The sector is booming, but the lack of regulation regarding groomer qualifications and licenses needs to be tackled.
The UK pet grooming industry is alive and well. With an estimated 12 million dogs in the UK, pet groomers have never been so busy. However, this has resulted in challenges arising too.
The global picture
The British pet grooming market is currently estimated to be worth £420 million ($509.8M / €485M) and is forecast to grow by 5.7% annually over the next 10 years.
It is estimated that there are 10,600 pet groomers in the UK. Approximately 2,500 have a high street location, with the remainder working from home setups. The biggest chain of groomers is Pets at Home, which offers grooming in 339 of its stores.
Many grooming salons in the UK are independently owned and operated, typically consisting of a single outlet, with many running their businesses part-time to fit in with their lifestyles.
However, despite the healthy numbers, the industry still has significant room for growth and development. In the UK, anyone can work as a dog groomer. Unlike other animal activities, such as dog daycare, home boarding, kennels and catteries, there are no licensing regulations around grooming.
This is despite the fact that pet groomers will service more pets than any of the other activities mentioned. There is a movement in the devolved nations (Scotland and Wales) to look into pet grooming becoming a licensed activity, but the British government seems reluctant to increase the burden on local authorities to inspect.
Currently, there is no requirement to qualify to become a pet groomer, but there are a number of pathways to be recognized as such.
For those wanting to do a college course, the most popular and gold standard is the City & Guilds Level 2 Dog Grooming Assistant qualification. This is ideal to begin working in the industry and learn the basic skills needed to work under supervision in a dog grooming salon. The City & Guilds Level 3 Diploma in Dog Grooming allows you to work as a professional groomer across the UK.
City & Guilds courses are government-funded in colleges, but not in private training salons, where they need to be privately funded. More recently, other awarding bodies have seen the opportunity in the grooming industry and have started offering level 3 courses (without the need to do level 2 as a pre-requisite) and at lower prices to entice private grooming training salons to adopt their qualifications.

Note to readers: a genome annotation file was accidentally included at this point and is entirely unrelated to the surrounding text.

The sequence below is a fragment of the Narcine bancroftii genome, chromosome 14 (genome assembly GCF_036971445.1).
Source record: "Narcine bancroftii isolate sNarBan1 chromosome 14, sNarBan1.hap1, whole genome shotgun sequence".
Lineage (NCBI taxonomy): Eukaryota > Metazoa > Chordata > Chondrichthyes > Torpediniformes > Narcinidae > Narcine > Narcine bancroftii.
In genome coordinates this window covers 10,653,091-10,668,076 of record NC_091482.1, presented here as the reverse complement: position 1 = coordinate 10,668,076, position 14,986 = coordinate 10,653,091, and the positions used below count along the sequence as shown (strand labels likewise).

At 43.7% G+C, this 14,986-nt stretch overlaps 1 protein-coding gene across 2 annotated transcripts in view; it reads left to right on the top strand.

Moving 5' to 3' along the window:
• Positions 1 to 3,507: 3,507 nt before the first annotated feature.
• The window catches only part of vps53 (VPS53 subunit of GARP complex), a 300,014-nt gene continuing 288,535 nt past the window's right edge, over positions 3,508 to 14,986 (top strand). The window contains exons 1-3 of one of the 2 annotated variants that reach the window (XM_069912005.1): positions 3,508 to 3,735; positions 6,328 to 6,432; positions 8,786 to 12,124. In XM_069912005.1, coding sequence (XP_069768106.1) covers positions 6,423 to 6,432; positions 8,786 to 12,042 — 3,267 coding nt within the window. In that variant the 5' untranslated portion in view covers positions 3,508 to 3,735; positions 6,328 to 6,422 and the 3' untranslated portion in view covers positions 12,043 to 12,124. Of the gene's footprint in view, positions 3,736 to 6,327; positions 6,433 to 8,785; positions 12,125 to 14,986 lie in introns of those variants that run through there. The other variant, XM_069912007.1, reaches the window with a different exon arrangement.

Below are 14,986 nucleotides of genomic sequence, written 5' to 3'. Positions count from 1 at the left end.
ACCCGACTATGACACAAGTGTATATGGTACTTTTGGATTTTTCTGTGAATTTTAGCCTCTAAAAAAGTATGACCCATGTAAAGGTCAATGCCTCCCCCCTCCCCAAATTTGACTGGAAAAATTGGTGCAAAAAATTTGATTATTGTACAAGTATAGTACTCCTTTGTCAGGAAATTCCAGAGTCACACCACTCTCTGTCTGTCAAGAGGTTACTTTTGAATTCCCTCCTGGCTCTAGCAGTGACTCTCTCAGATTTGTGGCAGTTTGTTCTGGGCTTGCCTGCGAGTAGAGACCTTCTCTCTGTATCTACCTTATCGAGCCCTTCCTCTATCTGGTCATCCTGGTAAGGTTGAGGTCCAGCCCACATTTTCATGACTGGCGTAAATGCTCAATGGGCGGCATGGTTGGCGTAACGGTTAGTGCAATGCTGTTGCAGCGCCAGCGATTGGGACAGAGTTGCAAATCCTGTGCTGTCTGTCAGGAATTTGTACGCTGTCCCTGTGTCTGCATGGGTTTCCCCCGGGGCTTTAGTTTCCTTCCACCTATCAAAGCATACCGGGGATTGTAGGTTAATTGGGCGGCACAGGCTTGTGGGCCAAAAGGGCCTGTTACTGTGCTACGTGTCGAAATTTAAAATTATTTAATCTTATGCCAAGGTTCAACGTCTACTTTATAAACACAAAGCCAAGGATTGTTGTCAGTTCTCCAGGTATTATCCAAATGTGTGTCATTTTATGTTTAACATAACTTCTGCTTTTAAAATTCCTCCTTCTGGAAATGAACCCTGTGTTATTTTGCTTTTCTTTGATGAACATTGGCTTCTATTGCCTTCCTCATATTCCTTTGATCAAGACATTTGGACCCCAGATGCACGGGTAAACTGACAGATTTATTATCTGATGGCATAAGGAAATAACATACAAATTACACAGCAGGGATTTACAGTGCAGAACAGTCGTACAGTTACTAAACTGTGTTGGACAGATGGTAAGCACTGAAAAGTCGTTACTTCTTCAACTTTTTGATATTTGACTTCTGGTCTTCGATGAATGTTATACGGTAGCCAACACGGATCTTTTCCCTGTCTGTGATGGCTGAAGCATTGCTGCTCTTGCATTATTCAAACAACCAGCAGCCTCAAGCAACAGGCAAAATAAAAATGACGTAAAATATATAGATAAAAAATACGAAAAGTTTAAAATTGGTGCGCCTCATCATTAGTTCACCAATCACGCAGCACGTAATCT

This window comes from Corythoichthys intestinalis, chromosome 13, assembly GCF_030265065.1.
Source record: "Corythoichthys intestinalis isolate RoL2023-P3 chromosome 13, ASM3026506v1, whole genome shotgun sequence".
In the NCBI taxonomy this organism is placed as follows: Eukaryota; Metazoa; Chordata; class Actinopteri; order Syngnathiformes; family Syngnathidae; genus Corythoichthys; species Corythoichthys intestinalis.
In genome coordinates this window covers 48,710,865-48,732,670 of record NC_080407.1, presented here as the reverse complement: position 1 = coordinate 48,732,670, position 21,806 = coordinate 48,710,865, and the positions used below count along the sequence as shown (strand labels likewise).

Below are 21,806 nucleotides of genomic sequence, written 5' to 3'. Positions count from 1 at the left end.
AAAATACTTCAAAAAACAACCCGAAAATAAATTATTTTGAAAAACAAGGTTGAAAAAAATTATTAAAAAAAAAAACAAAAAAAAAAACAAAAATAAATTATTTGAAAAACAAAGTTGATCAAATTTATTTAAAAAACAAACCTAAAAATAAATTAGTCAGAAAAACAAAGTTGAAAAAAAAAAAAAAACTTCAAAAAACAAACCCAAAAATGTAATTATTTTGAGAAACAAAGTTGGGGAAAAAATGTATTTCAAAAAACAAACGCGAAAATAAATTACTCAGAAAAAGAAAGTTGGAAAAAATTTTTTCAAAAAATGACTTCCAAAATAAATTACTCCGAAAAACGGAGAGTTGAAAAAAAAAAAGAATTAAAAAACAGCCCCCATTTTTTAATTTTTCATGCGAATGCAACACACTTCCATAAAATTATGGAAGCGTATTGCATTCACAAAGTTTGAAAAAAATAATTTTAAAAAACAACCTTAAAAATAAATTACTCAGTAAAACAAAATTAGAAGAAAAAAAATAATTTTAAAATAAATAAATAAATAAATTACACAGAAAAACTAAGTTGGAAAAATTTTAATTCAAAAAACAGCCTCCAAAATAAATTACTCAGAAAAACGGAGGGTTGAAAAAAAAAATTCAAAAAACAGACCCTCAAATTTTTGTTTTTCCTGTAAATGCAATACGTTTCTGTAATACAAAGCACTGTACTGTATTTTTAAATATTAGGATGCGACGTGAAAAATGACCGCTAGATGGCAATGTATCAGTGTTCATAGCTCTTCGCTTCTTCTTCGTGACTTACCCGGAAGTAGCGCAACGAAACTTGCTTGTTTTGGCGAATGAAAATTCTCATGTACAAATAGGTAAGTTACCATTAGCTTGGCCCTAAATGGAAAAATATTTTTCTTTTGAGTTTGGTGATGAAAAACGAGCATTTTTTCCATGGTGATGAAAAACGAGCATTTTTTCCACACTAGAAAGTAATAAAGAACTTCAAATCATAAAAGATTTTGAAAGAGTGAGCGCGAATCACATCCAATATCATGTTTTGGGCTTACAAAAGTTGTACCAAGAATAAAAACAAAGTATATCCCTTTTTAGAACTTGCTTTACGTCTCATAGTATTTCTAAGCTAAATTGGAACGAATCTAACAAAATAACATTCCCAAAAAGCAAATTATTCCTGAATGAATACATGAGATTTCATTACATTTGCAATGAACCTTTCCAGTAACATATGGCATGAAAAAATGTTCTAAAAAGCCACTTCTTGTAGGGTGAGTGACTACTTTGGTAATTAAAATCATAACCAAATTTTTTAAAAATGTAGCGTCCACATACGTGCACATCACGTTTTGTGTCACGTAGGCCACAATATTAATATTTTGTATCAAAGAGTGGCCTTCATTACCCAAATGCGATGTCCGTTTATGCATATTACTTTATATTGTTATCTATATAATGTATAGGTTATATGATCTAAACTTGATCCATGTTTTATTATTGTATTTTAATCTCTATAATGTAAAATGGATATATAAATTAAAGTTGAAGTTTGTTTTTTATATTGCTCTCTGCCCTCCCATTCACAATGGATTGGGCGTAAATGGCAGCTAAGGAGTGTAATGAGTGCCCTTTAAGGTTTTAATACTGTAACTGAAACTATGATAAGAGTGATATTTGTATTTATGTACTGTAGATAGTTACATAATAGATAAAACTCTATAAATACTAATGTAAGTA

So, how does the market operate? UK pet groomers get repeat business from pet owners who like their work and how they style their dogs. But with groomers being fully booked, sometimes weeks ahead, pet owners have little choice available to them once they have found a pet groomer.
Of more concern is the fact that the owner has little idea as to whether their groomer is qualified.
Having a license is key
The Pet Industry Federation (PIF) remains concerned about the state of the UK pet grooming sector for several reasons. In a recent survey of its membership, 92% thought the pet grooming industry should be licensed.
With licensing, there is the potential for pet groomers to hold a qualification or have undergone some form of training. And this is where the problem starts. Groomers who have worked in the industry successfully for many years do not believe they need to undergo training. But the PIF believes that with groomers seeing pets more often than vets or any other service business, they should have some form of current underpinning knowledge so they can advise pet owners appropriately.
As already stated, the pet owner will judge the quality of the groom itself and decide whether to stay with that groomer or not. But it’s also really important that the pet groomer can offer appropriate advice and knows when to tell the owner to visit the vet, or can deal appropriately with any immediate issues that might occur with the animal.
The grooming sector needs to understand that it has an important role to play in a pet’s life and, as such, should prioritize professionalism rather than competing on price.
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